Where better than one of Europe’s oldest cities to showcase the future of international sprint canoeing later this year?

Plovdiv, Bulgaria’s second biggest city, dates back to the earliest days of European civilization, and also has a significant place in the history of canoeing.

In 1997 Plovdiv hosted the very first European Canoe Sprint Championships.

Since then it’s been a regular on the European and international canoe calendar, and this year will host the very best U23 and junior paddlers from throughout the world.

Last year was more frantic than most for the team at the Bulgarian Canoe Federation, but it gave them confidence that this year’s 2018 ICF U23 and Junior Canoe Sprint World Championships will be a success.

“Last year we faced the most serious challenge as the organisers because canoe sprint and paracanoe men and women European Championships and the World Rowing Championship for men were held in consequence,” Evelina Petrova, BCF Executive Director, said.

“The rowing started only three days after our final. The organization went in parallel but we did a great job.

“Both teams, canoeing and rowing, received very good recognition for their job. Our team has gained a lot of experience.”

The BCF is receiving strong support from the Ministry of Youth and Sports, as well as the Plovdiv Municipality.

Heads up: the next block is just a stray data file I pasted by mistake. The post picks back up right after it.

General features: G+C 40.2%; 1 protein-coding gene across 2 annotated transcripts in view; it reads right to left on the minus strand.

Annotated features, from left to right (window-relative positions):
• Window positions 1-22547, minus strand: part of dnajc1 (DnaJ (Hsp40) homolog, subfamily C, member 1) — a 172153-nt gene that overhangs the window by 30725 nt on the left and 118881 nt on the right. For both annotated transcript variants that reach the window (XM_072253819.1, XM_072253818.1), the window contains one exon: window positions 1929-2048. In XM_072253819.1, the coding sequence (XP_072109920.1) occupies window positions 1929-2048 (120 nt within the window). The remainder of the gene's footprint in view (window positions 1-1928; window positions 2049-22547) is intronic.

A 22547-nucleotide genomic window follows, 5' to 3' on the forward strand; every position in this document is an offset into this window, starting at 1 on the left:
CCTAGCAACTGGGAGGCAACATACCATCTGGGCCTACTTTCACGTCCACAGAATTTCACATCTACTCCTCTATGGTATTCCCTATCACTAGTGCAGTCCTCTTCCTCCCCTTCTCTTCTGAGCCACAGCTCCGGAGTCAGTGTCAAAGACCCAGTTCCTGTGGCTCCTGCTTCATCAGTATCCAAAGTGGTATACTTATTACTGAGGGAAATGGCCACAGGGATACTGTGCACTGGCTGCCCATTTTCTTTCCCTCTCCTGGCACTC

And Ms Petrova is confident the World Championships will be well supported by the locals.

“Bulgaria is a country with traditions in canoeing and the Bulgarians like this sport very much,” Ms Petrova said.

“Plovdiv has affirmed as an excellent host of races of the highest rank and the interest is growing in years. We believe that this trend will continue in 2018.”

Plovdiv is at the heart of Bulgaria’s long-term goal to remain a world powerhouse in canoe sprint.

Hosting major events regularly helps, especially if it attracts the interest of local children.

“Our goal is as many children and young people as possible to contact with the beauty and magic of canoeing,” Ms Petrova said.

“We are convinced that we will motivate many of them to involve systematically in our sport. We want to introduce to them the Bulgarian sports stars who are the main part of an organizing committee, such as Nikolay Buhalov, Milko Kazanov and Peter Merkov.

“They can see first hand their dedication to canoeing and the organisational skills they have created thanks to sport.”

And for the visitors? A chance to see for themselves the city that in 2019 will be the “European Capital of Culture”, and which in 2014 was declared a “European City of Sports”.

Over the centuries Plovdiv has been invaded by the Greeks, Turks, Persians, Romans and the Crusaders, to name but a few, and between July 26 and 29 this year the city will be invaded once again.

But this time all will be welcome, and encouraged to come back again – often.

“We believe that the participants and the guests of the championship will have the opportunity to see exceptional sights because Plovdiv is one of the oldest living cities in Europe,” Ms Petrova said.

“It is claimed to be a contemporary of Troy and Mycenae and is more ancient than Rome, Athens and Constantinople.”

The 2018 ICF U23 and Junior Canoe Sprint World Championships will be held in Plovdiv from July 26-29.

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